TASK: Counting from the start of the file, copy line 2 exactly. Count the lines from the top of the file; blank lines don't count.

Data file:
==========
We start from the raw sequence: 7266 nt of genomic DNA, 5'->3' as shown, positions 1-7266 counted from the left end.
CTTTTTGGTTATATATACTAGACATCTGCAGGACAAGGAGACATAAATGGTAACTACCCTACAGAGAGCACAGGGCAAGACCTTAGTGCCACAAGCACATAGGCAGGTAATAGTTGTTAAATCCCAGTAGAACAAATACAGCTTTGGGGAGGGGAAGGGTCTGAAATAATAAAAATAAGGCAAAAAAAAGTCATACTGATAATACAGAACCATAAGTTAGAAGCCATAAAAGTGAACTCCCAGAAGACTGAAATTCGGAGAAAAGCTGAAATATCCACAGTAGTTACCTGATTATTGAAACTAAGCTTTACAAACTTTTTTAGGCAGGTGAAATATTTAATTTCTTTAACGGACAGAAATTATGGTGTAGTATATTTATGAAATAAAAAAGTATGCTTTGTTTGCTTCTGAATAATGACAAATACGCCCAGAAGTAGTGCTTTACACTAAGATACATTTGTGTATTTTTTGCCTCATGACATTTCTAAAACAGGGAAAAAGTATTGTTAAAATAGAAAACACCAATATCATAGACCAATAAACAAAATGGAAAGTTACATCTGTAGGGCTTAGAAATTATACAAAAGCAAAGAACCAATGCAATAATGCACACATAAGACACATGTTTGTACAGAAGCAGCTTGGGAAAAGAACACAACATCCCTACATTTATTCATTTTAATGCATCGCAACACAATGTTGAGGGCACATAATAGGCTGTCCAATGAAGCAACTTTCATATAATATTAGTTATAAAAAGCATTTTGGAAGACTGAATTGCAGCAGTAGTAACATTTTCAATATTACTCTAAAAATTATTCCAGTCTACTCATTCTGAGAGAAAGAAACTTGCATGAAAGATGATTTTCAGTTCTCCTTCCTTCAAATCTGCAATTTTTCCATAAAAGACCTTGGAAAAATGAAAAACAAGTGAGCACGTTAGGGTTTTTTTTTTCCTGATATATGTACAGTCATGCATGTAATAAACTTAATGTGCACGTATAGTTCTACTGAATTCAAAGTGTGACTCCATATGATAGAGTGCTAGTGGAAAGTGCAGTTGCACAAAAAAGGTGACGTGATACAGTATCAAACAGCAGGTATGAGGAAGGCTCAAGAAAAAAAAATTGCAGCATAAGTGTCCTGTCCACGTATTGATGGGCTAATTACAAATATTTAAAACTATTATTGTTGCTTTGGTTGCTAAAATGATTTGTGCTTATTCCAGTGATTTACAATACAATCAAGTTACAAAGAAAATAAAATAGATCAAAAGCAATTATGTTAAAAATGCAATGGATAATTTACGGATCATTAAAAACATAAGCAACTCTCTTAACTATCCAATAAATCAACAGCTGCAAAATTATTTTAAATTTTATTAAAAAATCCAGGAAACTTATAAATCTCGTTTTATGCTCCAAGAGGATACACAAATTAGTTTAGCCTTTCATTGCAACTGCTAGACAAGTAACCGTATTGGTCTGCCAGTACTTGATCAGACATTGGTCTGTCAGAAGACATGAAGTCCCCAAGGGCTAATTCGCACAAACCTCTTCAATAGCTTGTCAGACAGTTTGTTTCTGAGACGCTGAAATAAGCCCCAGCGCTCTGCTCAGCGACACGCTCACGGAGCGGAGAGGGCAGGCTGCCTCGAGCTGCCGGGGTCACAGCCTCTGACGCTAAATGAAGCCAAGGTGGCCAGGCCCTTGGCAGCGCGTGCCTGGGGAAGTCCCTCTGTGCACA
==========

CTTTTTGGTTATATATACTAGACATCTGCAGGACAAGGAGACATAAATGGTAACTACCCTACAGAGAGCACAGGGCAAGACCTTAGTGCCACAAGCACATAGGCAGGTAATAGTTGTTAAATCCCAGTAGAACAAATACAGCTTTGGGGAGGGGAAGGGTCTGAAATAATAAAAATAAGGCAAAAAAAAGTCATACTGATAATACAGAACCATAAGTTAGAAGCCATAAAAGTGAACTCCCAGAAGACTGAAATTCGGAGAAAAGCTGAAATATCCACAGTAGTTACCTGATTATTGAAACTAAGCTTTACAAACTTTTTTAGGCAGGTGAAATATTTAATTTCTTTAACGGACAGAAATTATGGTGTAGTATATTTATGAAATAAAAAAGTATGCTTTGTTTGCTTCTGAATAATGACAAATACGCCCAGAAGTAGTGCTTTACACTAAGATACATTTGTGTATTTTTTGCCTCATGACATTTCTAAAACAGGGAAAAAGTATTGTTAAAATAGAAAACACCAATATCATAGACCAATAAACAAAATGGAAAGTTACATCTGTAGGGCTTAGAAATTATACAAAAGCAAAGAACCAATGCAATAATGCACACATAAGACACATGTTTGTACAGAAGCAGCTTGGGAAAAGAACACAACATCCCTACATTTATTCATTTTAATGCATCGCAACACAATGTTGAGGGCACATAATAGGCTGTCCAATGAAGCAACTTTCATATAATATTAGTTATAAAAAGCATTTTGGAAGACTGAATTGCAGCAGTAGTAACATTTTCAATATTACTCTAAAAATTATTCCAGTCTACTCATTCTGAGAGAAAGAAACTTGCATGAAAGATGATTTTCAGTTCTCCTTCCTTCAAATCTGCAATTTTTCCATAAAAGACCTTGGAAAAATGAAAAACAAGTGAGCACGTTAGGGTTTTTTTTTTCCTGATATATGTACAGTCATGCATGTAATAAACTTAATGTGCACGTATAGTTCTACTGAATTCAAAGTGTGACTCCATATGATAGAGTGCTAGTGGAAAGTGCAGTTGCACAAAAAAGGTGACGTGATACAGTATCAAACAGCAGGTATGAGGAAGGCTCAAGAAAAAAAAATTGCAGCATAAGTGTCCTGTCCACGTATTGATGGGCTAATTACAAATATTTAAAACTATTATTGTTGCTTTGGTTGCTAAAATGATTTGTGCTTATTCCAGTGATTTACAATACAATCAAGTTACAAAGAAAATAAAATAGATCAAAAGCAATTATGTTAAAAATGCAATGGATAATTTACGGATCATTAAAAACATAAGCAACTCTCTTAACTATCCAATAAATCAACAGCTGCAAAATTATTTTAAATTTTATTAAAAAATCCAGGAAACTTATAAATCTCGTTTTATGCTCCAAGAGGATACACAAATTAGTTTAGCCTTTCATTGCAACTGCTAGACAAGTAACCGTATTGGTCTGCCAGTACTTGATCAGACATTGGTCTGTCAGAAGACATGAAGTCCCCAAGGGCTAATTCGCACAAACCTCTTCAATAGCTTGTCAGACAGTTTGTTTCTGAGACGCTGAAATAAGCCCCAGCGCTCTGCTCAGCGACACGCTCACGGAGCGGAGAGGGCAGGCTGCCTCGAGCTGCCGGGGTCACAGCCTCTGACGCTAAATGAAGCCAAGGTGGCCAGGCCCTTGGCAGCGCGTGCCTGGGGAAGTCCCTCTGTGCACA